A Fascinating Look at a Difficult Book

Amos Lassen

I have always found the book of Ezekiel to be difficult reading but after reading Tova Ganzel’s wonderful illumination of it, I can now approach it in a whole new way. Ezekiel ,the prophet, wrote from a perspective that is quite unique in that he was living in exile, in Babylonia yet he is constantly aware and reminded of the destruction of the Jerusalem temple and seems to lament it constantly. He rebukes the past yet he feels comforted by his ideas of the future redemption of the Jewish people.

It is obvious that Ganzel knows her Ezekiel and takes her through an intense study of the prophet and his life looking at all aspects of the book from its literary style to historical context to the prophecies and thoughts of destruction and ideas of redemption. The book of Ezekiel is filled with mystical ideas and unique literary figures of speech. There is a great deal of symbolism and the language is often difficult replete with allegory and parables. His ideas of a rebuilt temple differs from the temples that came before. It there a significance to this? His life spanned from before the temple to fifteen years after its destruction and was the first to prophesy outside of the land of Israel. Interesting enough is that what he had to say back then still is relevant today. His messages are about laws something that other prophets did not do.

“My Brother the Messiah” by Martin Vopenka—- The Near Future

Vopenka, Martin. “My Brother the Messiah”, translated by Anna Gustava Bryson, Barbican, 2021.

The Near Future

Amos Lassen

One of the books that I have been looking forward to is Czech writer Martin Vopneka’s, “My Brother the Messiah”. It is set in 2096 when Europe is suffering a drought and is badly in need of rain. Instead, it gets Eli who is born near Prague and his birth is heralded by a rainstorm. Unfortunately Eli dies young and there are questions as to whether he was ever real. His brother, Marek, is an old man now and he works hard to circulate Eli’s teachings. A young woman joins Marek’s community and the two begin an intimate relationship but the world is falling apart and intimacy is a luxury.

Vopěnka explores many pressing issues of the near future in this beautifully written yet terrifying tale of a future that may not be as distant we think.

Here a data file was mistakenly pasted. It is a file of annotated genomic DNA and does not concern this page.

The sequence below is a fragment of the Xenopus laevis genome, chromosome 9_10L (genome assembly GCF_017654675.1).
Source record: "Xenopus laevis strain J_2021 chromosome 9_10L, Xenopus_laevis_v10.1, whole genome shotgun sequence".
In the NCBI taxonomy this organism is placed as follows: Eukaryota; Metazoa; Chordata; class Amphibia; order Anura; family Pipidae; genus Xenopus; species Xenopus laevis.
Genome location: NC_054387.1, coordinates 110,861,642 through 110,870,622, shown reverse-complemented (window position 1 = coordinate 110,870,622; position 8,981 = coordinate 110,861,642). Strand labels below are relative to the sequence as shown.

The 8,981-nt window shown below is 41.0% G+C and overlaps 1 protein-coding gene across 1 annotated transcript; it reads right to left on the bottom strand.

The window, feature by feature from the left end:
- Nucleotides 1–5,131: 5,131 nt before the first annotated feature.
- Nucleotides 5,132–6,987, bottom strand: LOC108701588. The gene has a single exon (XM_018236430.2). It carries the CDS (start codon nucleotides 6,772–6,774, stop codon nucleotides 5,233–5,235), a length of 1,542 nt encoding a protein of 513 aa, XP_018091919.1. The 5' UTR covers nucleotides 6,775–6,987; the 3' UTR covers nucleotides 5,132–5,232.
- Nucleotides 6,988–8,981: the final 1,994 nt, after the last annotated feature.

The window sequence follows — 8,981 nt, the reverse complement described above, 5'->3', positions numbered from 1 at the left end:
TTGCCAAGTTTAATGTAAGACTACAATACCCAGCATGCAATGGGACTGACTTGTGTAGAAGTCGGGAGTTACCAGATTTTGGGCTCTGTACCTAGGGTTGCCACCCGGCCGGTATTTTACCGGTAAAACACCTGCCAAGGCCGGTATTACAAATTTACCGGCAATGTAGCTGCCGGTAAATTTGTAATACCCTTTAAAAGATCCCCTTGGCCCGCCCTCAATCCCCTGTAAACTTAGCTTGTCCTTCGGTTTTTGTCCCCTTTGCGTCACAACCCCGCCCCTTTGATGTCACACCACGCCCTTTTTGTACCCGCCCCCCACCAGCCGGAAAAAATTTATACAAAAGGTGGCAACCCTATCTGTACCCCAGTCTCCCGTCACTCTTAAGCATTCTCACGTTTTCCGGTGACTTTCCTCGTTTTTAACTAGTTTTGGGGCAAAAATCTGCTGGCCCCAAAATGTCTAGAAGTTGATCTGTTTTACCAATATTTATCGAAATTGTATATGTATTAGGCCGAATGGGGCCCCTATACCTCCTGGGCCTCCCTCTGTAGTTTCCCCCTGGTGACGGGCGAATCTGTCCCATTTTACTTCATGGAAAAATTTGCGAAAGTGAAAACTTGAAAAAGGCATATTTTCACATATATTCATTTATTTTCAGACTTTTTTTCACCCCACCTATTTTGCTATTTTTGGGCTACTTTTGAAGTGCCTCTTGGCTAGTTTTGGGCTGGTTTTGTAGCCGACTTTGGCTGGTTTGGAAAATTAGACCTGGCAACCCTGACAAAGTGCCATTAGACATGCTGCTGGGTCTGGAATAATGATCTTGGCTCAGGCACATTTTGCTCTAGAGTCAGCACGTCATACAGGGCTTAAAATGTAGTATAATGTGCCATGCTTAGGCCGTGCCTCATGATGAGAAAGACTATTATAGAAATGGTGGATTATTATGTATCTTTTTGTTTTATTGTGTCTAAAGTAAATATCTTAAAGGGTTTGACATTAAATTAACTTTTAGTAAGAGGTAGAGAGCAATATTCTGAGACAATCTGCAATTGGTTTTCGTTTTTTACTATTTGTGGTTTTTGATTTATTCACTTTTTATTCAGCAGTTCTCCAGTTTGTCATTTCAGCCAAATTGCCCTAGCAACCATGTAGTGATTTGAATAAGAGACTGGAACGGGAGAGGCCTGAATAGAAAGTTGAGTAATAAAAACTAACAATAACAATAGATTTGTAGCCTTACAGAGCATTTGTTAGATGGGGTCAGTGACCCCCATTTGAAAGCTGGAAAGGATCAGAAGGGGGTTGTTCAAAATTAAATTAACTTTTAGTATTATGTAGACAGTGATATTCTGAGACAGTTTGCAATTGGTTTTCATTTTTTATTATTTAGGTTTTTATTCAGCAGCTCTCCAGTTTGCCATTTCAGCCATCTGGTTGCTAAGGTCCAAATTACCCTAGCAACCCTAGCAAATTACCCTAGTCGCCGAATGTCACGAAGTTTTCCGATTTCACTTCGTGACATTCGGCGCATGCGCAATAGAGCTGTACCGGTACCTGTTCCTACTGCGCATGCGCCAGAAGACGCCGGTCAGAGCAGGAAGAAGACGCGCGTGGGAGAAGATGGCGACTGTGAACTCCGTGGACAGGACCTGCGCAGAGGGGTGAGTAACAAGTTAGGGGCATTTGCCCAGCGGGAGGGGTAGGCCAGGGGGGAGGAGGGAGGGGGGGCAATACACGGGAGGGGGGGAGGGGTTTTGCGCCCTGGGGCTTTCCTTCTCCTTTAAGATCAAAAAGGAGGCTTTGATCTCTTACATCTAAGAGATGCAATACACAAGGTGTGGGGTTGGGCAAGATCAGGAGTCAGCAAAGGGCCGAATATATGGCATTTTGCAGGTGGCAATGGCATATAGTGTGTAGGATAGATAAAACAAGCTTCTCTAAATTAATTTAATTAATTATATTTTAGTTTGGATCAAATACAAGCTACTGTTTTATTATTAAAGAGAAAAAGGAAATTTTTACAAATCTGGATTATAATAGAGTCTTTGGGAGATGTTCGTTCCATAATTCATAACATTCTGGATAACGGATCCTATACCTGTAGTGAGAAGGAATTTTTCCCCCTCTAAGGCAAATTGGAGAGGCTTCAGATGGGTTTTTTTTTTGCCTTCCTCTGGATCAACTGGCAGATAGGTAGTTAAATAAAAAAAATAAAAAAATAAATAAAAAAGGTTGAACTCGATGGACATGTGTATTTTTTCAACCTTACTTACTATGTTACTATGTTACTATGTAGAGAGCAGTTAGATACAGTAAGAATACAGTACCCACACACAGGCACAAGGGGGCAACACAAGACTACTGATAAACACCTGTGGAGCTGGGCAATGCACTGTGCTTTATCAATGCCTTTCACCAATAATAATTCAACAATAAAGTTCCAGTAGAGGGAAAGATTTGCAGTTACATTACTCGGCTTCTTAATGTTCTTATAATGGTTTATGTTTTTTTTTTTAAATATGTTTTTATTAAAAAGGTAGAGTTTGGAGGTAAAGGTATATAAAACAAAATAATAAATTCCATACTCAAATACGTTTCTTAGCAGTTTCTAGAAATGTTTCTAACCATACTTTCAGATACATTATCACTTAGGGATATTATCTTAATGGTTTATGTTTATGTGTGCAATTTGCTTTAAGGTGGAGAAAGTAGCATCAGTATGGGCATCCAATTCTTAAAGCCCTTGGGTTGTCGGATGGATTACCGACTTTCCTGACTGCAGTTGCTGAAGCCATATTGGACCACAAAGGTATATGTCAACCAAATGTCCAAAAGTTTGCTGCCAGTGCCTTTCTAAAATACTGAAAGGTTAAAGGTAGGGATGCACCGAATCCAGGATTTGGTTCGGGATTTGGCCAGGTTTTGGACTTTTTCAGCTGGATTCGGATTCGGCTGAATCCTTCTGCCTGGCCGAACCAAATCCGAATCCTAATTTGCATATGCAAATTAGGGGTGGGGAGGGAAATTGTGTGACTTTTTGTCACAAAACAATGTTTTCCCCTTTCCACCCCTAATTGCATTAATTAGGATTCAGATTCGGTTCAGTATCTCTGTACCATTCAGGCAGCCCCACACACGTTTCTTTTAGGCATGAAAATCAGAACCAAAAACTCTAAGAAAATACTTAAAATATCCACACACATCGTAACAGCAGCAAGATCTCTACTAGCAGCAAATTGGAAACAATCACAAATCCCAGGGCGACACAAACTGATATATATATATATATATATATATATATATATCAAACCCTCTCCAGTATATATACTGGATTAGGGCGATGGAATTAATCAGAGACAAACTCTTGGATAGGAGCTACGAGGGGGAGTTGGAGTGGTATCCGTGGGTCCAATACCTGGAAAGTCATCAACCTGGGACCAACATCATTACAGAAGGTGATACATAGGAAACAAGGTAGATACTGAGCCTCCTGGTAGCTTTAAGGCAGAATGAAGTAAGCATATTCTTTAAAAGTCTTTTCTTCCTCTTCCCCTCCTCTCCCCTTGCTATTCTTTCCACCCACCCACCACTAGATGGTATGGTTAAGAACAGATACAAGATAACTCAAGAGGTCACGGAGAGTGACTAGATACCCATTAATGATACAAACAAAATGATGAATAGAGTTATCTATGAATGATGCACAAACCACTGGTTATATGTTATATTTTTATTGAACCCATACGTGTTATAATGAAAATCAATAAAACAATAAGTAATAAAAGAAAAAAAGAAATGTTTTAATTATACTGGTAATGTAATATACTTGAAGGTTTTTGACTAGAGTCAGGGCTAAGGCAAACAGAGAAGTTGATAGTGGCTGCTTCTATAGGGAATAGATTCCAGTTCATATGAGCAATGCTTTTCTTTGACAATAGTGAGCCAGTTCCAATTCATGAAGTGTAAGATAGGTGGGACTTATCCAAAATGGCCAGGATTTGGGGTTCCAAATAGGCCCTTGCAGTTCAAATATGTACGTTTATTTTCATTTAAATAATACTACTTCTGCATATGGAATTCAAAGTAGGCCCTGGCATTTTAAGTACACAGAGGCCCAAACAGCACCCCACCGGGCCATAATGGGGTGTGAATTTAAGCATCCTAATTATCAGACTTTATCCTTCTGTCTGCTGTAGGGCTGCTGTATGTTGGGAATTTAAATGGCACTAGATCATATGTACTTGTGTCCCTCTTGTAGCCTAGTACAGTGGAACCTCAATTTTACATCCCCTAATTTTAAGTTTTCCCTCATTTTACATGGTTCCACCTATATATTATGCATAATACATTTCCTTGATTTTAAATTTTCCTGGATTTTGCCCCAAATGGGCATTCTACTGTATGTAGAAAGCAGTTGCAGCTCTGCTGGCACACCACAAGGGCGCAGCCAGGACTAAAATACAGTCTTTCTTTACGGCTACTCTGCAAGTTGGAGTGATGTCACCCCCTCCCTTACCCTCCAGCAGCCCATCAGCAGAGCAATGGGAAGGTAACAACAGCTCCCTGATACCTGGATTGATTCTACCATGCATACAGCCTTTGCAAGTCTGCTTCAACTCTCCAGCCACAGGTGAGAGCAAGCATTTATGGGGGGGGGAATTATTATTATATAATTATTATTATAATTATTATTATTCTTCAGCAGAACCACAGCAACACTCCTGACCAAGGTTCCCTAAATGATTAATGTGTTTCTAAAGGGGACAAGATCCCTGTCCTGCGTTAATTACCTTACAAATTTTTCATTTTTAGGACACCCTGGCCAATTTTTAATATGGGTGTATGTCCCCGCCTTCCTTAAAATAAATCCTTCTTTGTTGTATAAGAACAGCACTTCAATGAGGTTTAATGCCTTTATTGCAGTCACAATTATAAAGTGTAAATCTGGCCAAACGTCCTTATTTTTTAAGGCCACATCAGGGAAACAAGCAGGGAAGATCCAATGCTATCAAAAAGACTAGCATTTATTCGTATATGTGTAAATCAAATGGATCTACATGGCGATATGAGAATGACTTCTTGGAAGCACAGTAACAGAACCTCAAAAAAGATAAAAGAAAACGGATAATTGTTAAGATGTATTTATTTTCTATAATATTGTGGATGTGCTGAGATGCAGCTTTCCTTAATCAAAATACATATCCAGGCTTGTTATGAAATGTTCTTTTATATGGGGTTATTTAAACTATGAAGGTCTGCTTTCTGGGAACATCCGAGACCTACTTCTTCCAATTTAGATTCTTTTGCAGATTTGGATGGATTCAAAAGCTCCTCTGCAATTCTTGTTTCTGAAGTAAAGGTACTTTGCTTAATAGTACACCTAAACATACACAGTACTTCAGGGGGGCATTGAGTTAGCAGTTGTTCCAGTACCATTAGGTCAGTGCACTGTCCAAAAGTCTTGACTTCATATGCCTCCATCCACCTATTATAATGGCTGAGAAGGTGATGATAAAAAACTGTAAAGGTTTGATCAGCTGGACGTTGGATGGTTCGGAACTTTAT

” Illuminating Jewish Thought: Faith, Philosophy and Knowledge of God” by Rabbi Natanel Wiederblank— Believing in God

Wiederblank, Rabbi Natanel. “ Illuminating Jewish Thought: Faith, Philosophy and Knowledge of God”, Maggid, 2021.

Believing in God

Amos Lassen

A good subtitle to Rabbi Natanel Wiederblank’s “Illuminating Jewish Thought” would be simply, “Why?”. We consider questions such as if we can prove that God exists, and if we can’t, why should we believe? What must we believe and what if we don’t? What does the Torah say about the age of the universe? Why study philosophy? What is machshava (thought)? By carefully studying traditional Jewish sources and considering their application to timeless and contemporary problems, we attempt here to get answers to these questions. The answers are in the Torah but they are not explicit. Studying Torah teaches us to think, we must dig and discern and we are often befuddled by the holy writings. Somewhere there is a guide to living a meaningful religious life but we must dig to reveal the theological foundations of Jewish faith.

Divided into four major parts beginning with “Machshava,” which is defined as “non-halachic parts of Oral Law,” or non-legal thoughts of Jewish tradition. According to Rabbi Wiederblank these include aggada, philosophy, and mysticism. Each of these is important and each contributes to Jewish thought. To truly understand, we must study all three. In this part, we learn about the thoughts of Maimonides, mystics, and rabbis on these subjects. The second part of the book aggada or non-legal portions of the Talmud. These are stories, parables, history, non-legal ideas, etc. The two other parts of the book are about  with belief in and knowing God, and view of what it means to do so.

This is a mystical approach to the Jewish religion but one does not need a background in mysticism to understand it. Rationality is also included but from the opinion of the author.
Here we get an elucidation and illumination of the incomprehensible by the combination of the belief in God with philosophical schools of thought.

“Exodus: A Parsha Companion” by Rabbi David Fohrman— New Ways to Investigate Torah

Fohrman, Rabbi David. “Exodus: A Parsha Companion”, AlephBeta, Maggid, 2021.

New Ways to Investigate Torah

Amos Lassen

“Exodus: A Parsha Companion” is second volume of Parsha Companions written by Rabbi David Fohrman in which he delves into the biblical text, asking intriguing questions and finds patterns that, once seen them, seem totally obvious. These commentaries are innovative and completely fascinating and have become part of my go-to library. I find myself consulting the book before each Torah study and service that I attend. Rabbi Fohrman gives us the opportunity to see so much more than we might have expected.